There are two points of contention in my argument that should be addressed.  First, it can be stated that my argument depends upon assuming the attributes of God and that I am not necessarily proven them.  Though this is true that I lack proof in this document, it doesn’t mean that proof doesn’t exist.  I have simply for the sake of expediency left them out.  I can in fact prove them from scripture if necessary.  Secondly, and more problematic, is any argument that is seemingly new to Christianity that overrides thousands of years of Christian tradition.  I would agree such a premise is dangerous however this argument is not new.  Granted there is little from the church fathers on the subject but this is largely because the sovereignty of God was not in question. In other words, it wasn’t until the American Arminian church became the majority view that these types of questions were addressed in further detail   So the same can be said about the opposing view.  Why did it, and not my position, override thousands of years of Christian tradition on the sovereignty of God? Why is it that in order to prove a reformed theological position one must first prove the opposing view – Arminianism – and potentially even prove heretical views like Open Theism and Unitarianism?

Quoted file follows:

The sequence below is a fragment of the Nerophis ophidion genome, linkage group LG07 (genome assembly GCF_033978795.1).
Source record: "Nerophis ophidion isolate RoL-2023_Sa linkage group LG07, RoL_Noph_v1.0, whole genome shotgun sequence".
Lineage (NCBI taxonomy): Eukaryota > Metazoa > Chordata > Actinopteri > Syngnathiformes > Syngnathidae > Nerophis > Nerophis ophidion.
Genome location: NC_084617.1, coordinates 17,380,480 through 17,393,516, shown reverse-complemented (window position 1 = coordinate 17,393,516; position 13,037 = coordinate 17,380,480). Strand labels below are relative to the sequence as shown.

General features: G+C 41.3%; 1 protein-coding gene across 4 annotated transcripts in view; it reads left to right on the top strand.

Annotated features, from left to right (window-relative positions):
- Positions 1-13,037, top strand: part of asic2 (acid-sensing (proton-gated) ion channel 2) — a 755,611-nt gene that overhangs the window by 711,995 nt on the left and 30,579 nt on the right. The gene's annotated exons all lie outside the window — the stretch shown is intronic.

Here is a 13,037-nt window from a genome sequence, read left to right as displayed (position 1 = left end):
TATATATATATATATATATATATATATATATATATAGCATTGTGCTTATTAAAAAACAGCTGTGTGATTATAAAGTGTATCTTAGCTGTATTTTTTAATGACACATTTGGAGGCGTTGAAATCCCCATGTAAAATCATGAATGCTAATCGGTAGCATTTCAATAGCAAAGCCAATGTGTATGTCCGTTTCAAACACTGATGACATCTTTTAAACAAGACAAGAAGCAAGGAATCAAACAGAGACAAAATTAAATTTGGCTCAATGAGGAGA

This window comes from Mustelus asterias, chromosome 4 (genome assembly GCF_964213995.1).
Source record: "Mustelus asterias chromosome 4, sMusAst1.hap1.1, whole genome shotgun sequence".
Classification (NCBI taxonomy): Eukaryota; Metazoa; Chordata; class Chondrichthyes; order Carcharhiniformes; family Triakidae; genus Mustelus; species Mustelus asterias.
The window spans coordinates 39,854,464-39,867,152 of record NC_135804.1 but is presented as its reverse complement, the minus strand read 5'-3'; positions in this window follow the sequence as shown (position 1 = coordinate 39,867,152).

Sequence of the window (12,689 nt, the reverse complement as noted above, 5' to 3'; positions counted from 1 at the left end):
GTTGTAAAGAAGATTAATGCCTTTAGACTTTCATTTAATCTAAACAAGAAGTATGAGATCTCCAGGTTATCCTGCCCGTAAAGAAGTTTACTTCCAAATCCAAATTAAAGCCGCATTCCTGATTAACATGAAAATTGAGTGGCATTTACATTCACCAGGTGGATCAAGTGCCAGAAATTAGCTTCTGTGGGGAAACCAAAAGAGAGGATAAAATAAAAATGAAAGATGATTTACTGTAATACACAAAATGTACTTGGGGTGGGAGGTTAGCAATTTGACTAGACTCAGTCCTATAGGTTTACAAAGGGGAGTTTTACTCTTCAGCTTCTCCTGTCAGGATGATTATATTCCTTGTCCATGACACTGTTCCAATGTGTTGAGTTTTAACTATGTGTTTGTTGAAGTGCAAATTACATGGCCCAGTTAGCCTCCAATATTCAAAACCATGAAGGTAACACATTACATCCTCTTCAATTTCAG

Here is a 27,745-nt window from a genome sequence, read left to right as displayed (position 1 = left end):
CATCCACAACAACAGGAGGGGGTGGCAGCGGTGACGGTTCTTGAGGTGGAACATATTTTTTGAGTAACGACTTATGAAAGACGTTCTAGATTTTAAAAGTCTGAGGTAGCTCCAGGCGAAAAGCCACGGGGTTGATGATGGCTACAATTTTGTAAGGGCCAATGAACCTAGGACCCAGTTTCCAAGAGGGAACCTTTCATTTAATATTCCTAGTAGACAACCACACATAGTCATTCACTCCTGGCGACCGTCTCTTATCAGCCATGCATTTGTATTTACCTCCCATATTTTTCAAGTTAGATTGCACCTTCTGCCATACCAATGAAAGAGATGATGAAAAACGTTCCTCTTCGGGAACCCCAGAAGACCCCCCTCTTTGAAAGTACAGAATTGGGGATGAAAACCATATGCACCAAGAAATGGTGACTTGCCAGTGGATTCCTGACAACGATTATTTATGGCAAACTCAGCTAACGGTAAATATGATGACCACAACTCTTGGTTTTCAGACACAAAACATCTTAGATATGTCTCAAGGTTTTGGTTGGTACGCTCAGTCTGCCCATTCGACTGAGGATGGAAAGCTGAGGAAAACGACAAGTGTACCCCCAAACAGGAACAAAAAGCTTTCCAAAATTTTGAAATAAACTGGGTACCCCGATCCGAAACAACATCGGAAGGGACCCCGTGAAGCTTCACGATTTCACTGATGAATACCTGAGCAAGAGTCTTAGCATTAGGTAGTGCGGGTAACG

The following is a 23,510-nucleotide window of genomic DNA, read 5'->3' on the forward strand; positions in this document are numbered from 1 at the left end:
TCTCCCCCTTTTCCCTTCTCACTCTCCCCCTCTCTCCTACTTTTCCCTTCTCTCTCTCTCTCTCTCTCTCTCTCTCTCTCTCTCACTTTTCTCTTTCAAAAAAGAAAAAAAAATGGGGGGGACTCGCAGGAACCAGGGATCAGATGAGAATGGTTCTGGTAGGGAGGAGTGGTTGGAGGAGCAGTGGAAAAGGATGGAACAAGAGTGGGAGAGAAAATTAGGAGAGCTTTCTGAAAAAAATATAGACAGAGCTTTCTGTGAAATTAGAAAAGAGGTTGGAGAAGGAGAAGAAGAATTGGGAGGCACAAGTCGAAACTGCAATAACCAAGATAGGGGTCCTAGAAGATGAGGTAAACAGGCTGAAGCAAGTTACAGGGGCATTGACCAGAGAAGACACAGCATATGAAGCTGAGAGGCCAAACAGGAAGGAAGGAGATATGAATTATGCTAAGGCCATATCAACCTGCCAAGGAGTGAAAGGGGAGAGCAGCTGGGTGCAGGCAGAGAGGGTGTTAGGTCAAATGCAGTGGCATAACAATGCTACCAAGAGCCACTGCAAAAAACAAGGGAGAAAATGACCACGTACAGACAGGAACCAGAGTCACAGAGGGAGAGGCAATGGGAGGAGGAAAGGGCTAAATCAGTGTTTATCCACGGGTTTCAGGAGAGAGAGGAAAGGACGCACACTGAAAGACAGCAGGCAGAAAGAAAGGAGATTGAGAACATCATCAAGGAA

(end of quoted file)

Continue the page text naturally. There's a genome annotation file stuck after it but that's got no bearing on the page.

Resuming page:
My conclusion is quite simple.  It is simply problematic to make the claim that the will of man has changed since the first man and woman.  Like with many theological point one must desire to work toward consistency and in this point a large number of reformed theologians are simply acting in an inconsistent way and that creates a large number of slippery slopes.